In 2013, Pete Pattison from the British daily newspaper, The Guardian, reported on the plight of these Nepalese migrant workers in Qatar, whose blood, tears and whitish bones of the dead rocked the whole world. 185 Nepalese men involved in the infrastructure construction for the 2022 FIFA World Cup in Qatar lost their lives during the year of 2013 alone. The reports increased the pressure on FIFA to force the Qatari government to take immediate action and relevant authorities to intervene with an investigation. The working and living conditions of the migrant laborers had since been gradually improving. These series of reports were published in The Guardian, winning the Amnesty International Media Award, The International Academy of Digital Arts and Sciences Award and the Anti-Slavery Day Media Award.

Although the publication of the reports changed the situation for the better, some dark corners that have been shielded from the sunlight still exist on the building sites thousands of miles away in the Gulf. Liberal labor movements are still a long way to go, but we couldn’t hold back. In 2018, Pete Pattison planned to conduct a follow-up research project, which began from labor recruitment, fully recording the real stories of the migrant workers in the Gulf with the use of photography and text, and continuously driving improvements in the lives of the migrant workers. This method of using photography and text description of individuals as a lever to stir greater social impact resonates perfectly with Sky3 Seed Foundation’s mission. Sky3 Seed has cooperated with Pete Pattison and funded his new research. Through the insightful reporting on labor recruitment, labor safety and other concerns, the main aim is to urge the relevant governments to administer tougher regulations and better policies in order to fulfill their humanitarian responsibilities. At the same time, Pete and Sky3 Seed Foundation also harbor high expectations that these reports would arouse the attention of the relevant organizations, providing appropriate assistance to the migrant workers living in dire misery and liberating more labor groups.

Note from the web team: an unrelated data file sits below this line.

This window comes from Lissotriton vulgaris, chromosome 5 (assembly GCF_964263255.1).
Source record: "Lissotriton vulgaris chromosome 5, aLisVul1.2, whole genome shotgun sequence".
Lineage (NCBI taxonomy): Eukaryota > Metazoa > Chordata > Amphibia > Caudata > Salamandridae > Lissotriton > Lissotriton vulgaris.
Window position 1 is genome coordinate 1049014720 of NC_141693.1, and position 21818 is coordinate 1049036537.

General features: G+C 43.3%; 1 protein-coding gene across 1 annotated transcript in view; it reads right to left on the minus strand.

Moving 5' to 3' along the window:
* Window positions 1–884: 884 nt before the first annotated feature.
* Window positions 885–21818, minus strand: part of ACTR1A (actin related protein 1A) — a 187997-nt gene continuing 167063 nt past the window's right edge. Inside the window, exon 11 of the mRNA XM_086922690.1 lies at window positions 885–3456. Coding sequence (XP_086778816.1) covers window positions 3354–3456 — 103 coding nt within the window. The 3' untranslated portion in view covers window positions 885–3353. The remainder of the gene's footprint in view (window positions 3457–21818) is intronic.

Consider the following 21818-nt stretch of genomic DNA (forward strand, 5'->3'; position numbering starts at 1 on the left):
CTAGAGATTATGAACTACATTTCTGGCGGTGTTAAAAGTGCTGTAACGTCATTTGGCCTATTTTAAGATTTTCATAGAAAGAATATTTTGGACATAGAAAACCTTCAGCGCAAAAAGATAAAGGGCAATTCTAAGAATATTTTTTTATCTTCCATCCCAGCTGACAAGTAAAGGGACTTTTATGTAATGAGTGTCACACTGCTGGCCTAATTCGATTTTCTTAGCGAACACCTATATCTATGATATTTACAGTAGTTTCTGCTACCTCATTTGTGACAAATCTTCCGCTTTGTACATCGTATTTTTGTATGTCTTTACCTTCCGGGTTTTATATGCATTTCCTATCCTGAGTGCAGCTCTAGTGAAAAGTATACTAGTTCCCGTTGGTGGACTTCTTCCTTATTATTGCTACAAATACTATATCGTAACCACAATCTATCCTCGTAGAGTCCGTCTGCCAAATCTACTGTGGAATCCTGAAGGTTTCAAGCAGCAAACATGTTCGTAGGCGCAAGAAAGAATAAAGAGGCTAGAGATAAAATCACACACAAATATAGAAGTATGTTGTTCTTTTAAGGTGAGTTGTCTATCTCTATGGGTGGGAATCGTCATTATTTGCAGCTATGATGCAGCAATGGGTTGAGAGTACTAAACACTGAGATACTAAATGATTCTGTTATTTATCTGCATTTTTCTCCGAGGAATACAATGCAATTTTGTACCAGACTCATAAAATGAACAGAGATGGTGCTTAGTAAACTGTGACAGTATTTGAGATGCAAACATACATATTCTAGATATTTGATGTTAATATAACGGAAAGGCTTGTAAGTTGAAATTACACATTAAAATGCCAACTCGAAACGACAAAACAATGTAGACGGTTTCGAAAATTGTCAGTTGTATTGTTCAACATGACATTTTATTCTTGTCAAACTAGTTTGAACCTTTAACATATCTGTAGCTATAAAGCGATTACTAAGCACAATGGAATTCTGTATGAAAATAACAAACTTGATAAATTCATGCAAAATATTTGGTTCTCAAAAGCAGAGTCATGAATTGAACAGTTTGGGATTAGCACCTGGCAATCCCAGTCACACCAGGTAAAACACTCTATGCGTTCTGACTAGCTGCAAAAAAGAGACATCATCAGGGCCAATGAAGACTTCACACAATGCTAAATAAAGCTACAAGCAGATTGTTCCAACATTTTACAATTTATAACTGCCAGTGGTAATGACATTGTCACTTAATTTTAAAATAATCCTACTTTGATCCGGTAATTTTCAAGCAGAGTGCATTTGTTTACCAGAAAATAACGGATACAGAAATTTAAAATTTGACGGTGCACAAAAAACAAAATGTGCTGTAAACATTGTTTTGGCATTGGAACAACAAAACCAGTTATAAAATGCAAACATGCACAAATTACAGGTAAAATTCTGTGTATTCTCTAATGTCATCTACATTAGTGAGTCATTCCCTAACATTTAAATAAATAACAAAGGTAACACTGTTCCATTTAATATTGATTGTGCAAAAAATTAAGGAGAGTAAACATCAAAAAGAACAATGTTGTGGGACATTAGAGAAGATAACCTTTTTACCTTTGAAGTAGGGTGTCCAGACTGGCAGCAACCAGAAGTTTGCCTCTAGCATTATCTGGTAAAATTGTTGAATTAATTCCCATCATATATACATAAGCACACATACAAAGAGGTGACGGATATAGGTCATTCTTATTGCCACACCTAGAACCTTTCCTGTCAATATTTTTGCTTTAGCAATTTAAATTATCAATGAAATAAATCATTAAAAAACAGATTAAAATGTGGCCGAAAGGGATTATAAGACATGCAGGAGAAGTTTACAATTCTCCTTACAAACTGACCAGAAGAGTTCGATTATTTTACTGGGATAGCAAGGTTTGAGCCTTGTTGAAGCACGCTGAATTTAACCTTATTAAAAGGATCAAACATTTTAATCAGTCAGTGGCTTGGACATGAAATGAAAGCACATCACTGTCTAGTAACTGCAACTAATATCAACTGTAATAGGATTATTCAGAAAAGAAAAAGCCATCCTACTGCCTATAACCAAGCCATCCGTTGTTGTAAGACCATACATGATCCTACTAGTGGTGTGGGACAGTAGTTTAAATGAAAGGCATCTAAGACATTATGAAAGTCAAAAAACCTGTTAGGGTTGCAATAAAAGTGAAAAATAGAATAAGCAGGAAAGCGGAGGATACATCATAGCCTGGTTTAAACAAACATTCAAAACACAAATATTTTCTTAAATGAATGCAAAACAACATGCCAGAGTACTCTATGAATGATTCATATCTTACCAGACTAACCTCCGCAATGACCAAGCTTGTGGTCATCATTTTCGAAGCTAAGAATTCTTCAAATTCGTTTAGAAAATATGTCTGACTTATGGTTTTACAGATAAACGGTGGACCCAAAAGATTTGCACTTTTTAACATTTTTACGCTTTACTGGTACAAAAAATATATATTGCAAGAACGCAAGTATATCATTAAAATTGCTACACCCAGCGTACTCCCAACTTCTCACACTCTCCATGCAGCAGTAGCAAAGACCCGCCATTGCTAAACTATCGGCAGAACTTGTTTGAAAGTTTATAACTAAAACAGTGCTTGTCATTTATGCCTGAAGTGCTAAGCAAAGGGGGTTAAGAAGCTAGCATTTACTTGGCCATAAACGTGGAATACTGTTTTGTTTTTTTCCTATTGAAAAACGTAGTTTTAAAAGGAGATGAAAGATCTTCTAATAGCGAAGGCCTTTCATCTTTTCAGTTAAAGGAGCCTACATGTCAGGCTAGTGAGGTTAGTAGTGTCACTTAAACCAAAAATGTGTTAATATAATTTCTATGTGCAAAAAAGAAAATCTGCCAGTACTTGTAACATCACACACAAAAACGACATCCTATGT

In July 2018, Pete had left for the Gulf as planned, bringing justice and hope to the people there with his camera. Sky3 Seed will keep following up with support as well. Stay tuned for the latest updates.

Reference:
The Guardian, At 16, Ganesh got a job in Qatar. Two months later he was dead. 25 Sep 2013
https://www.theguardian.com/global-development/2013/sep/25/qatar-nepalese-workers-poverty-camps

The Guardian. Revealed: Qatar’s World Cup ‘slaves’. 25 Sep 2013
https://www.theguardian.com/world/2013/sep/25/revealed-qatars-world-cup-slaves

About The Guardian and Pete Pattison:

The Guardian is a British daily newspaper founded in 1821. Instilling broad influence worldwide, it is well-known for its editorial opinions and feature stories. Pete Pattison is a video and photo journalist based in Kathmandu, focusing on social issues such as human rights, religions and environments of Nepal and other Asian countries.